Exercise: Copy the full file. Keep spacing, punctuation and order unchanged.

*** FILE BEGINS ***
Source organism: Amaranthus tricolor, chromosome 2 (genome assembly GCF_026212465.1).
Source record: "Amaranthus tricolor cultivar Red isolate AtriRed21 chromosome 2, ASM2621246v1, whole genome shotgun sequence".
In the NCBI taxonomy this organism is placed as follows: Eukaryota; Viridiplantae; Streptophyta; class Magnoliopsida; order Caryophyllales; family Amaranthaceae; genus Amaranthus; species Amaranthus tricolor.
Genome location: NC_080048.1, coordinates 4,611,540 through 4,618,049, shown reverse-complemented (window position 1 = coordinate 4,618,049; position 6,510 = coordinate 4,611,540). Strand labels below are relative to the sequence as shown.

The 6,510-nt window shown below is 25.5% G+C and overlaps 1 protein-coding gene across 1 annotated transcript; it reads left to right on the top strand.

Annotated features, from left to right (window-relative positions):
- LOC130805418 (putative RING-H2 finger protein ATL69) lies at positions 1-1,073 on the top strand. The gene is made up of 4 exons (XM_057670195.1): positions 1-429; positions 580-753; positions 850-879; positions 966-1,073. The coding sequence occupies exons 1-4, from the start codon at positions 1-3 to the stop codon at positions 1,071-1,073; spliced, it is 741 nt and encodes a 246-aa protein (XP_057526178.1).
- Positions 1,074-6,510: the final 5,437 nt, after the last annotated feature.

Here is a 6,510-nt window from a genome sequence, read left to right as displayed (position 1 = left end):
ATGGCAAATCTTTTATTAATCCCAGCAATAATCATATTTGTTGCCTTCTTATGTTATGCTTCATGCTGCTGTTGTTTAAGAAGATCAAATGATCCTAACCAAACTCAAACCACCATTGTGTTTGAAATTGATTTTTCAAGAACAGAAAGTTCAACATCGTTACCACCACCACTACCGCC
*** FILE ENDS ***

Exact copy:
Source organism: Amaranthus tricolor, chromosome 2 (genome assembly GCF_026212465.1).
Source record: "Amaranthus tricolor cultivar Red isolate AtriRed21 chromosome 2, ASM2621246v1, whole genome shotgun sequence".
In the NCBI taxonomy this organism is placed as follows: Eukaryota; Viridiplantae; Streptophyta; class Magnoliopsida; order Caryophyllales; family Amaranthaceae; genus Amaranthus; species Amaranthus tricolor.
Genome location: NC_080048.1, coordinates 4,611,540 through 4,618,049, shown reverse-complemented (window position 1 = coordinate 4,618,049; position 6,510 = coordinate 4,611,540). Strand labels below are relative to the sequence as shown.

The 6,510-nt window shown below is 25.5% G+C and overlaps 1 protein-coding gene across 1 annotated transcript; it reads left to right on the top strand.

Annotated features, from left to right (window-relative positions):
- LOC130805418 (putative RING-H2 finger protein ATL69) lies at positions 1-1,073 on the top strand. The gene is made up of 4 exons (XM_057670195.1): positions 1-429; positions 580-753; positions 850-879; positions 966-1,073. The coding sequence occupies exons 1-4, from the start codon at positions 1-3 to the stop codon at positions 1,071-1,073; spliced, it is 741 nt and encodes a 246-aa protein (XP_057526178.1).
- Positions 1,074-6,510: the final 5,437 nt, after the last annotated feature.

Here is a 6,510-nt window from a genome sequence, read left to right as displayed (position 1 = left end):
ATGGCAAATCTTTTATTAATCCCAGCAATAATCATATTTGTTGCCTTCTTATGTTATGCTTCATGCTGCTGTTGTTTAAGAAGATCAAATGATCCTAACCAAACTCAAACCACCATTGTGTTTGAAATTGATTTTTCAAGAACAGAAAGTTCAACATCGTTACCACCACCACTACCGCC